Medical Malpractice Lawsuit Ruling Overturned by Georgia Supreme Court
The ruling of a Georgia Court of Appeals decision on a medical malpractice lawsuit involving the death of a 15 year old boy, two weeks after he was treated in a hospital emergency room, has been overturned by the Supreme Court of Georgia.
The boy’s parents, Thelma and Sheldon Johnson sued the emergency room physician who treated their son, Shaquille, for medical malpractice. The issues of whether the physician acted with “gross negligence” was being contested, along with whether the case should be tried by a jury.
In a unanimous decision, the plaintiffs’ medical malpractice lawyer was able to make a case for a jury trial, which will now proceed to court.
Medical malpractice lawsuit details
On December 29, 2007, Thelma Johnson brought Shaquille into the Phoebe Putney Memorial Hospital emergency room eight days after the teenage boy underwent arthroscopic knee surgery to repair a football injury, according to court records. He complained of chest pain on the left side of his body that increased when he took a deep breath or was lying down. The physician examined Shaquille and ordered a chest x-ray and an electrocardiogram (EKG).
At his deposition, the physician testified that he reviewed the triage nurse’s records, asked about past medical and family history, and was aware of the boy’s recent knee surgery. After examining the x-ray, the physician found no evidence of an enlarged heart, pneumothorax, pneumonia, or skeletal injury, according to court documents. He also found no abnormalities in the EKG.
The physician testified the EKG did not suggest a pulmonary embolism, nor did the boy suffer from shortness of breath. He said the boy had normal vital signs and perfect pulse “oximetry” briefs. He told the medical malpractice lawyer that he prescribed the drug Toradol to treat Shaquille, which resolved the pain, but would not have made an impact if the teen was suffering from a pulmonary embolism, further ruling out a blood clot in his lungs.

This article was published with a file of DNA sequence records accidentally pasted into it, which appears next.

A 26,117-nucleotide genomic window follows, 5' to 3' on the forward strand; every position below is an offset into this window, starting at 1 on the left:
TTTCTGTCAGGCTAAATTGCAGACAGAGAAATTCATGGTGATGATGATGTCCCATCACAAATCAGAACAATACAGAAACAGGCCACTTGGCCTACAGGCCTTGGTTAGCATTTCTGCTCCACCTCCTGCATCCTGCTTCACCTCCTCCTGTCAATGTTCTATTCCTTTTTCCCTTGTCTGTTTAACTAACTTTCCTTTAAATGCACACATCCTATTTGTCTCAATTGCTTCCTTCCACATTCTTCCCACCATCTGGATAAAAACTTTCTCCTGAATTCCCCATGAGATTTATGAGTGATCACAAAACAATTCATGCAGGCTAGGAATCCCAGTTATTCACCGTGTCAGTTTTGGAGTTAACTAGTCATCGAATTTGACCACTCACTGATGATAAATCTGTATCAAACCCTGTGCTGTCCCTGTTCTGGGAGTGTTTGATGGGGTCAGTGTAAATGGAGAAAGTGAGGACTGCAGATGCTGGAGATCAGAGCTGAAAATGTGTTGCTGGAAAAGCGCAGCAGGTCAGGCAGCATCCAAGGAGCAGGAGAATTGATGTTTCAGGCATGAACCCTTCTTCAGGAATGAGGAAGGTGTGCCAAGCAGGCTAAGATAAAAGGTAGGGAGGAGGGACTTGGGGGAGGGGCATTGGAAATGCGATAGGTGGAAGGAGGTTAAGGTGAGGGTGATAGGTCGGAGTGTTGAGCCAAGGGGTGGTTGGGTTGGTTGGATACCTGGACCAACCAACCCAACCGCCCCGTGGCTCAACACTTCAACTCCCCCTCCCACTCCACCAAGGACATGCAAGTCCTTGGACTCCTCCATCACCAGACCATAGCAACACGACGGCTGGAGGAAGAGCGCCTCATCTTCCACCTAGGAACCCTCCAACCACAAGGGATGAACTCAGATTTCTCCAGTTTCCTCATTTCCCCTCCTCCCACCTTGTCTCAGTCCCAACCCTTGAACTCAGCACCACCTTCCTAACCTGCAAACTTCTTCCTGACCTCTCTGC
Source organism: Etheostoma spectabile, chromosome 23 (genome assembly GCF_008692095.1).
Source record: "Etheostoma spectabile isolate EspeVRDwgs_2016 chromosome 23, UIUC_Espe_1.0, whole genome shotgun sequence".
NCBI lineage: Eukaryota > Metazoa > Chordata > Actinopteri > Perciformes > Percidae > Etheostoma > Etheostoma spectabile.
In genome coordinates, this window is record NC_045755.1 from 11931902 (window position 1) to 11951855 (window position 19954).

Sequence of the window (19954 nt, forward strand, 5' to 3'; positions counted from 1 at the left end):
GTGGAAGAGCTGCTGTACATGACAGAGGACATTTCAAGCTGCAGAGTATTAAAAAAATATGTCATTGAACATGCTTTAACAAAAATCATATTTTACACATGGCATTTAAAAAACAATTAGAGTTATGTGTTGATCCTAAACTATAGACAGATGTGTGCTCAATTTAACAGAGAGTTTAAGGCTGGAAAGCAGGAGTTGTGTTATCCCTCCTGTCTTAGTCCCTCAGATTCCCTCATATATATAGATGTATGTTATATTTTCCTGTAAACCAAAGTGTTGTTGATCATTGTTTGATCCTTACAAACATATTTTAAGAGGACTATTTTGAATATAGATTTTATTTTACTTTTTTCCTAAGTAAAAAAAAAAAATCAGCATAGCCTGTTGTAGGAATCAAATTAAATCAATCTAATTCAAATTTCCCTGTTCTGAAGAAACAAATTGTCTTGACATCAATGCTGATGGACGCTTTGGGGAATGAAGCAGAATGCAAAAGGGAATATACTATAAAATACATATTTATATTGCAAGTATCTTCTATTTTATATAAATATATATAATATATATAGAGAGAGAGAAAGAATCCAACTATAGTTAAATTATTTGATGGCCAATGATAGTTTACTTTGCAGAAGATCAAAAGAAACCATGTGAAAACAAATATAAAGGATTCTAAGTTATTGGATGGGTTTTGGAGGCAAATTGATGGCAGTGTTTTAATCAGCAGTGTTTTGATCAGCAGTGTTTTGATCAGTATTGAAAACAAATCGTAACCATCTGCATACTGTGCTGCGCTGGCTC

According to court documents, the physician diagnosed the boy with pleurisy and discharged him.
Medical malpractice lawyer works to overturn decision
On January 13, 2008, the boy complained of chest pains and difficulty breathing. He was taken to the same hospital by ambulance, where he died from a bilateral pulmonary embolism. His parents filed a medical malpractice lawsuit against the emergency room doctor and Southwest Emergency Physicians, P.C. for the improper care their son received, which ultimately led to his death.
The couple’s medical malpractice attorney presented affidavits and testimony from two emergency room physicians who states that Shaquille’s symptoms and medical history showed obvious signs of pulmonary embolism and if the physician would have ordered proper tests, the conditions would have been discovered.
The trial court ruled in favor of the physician, granting him “summary judgment,” occurring when the judge determines a jury trial is unwarranted as the facts of the case are unquestionable and the law is clearly on the side of one party.
However, a recent review by the Georgia Supreme Court determined it was an error for the trial court to grant the doctor’s motion for summary judgment and the decision must be reversed. The ruling stated, “this is one of those cases in which the General Assembly has placed a higher evidentiary burden on plaintiffs such as the Johnsons, namely, that any departure from accepted standards of medical care must be shown, by clear and convincing evidence, to be gross negligence.”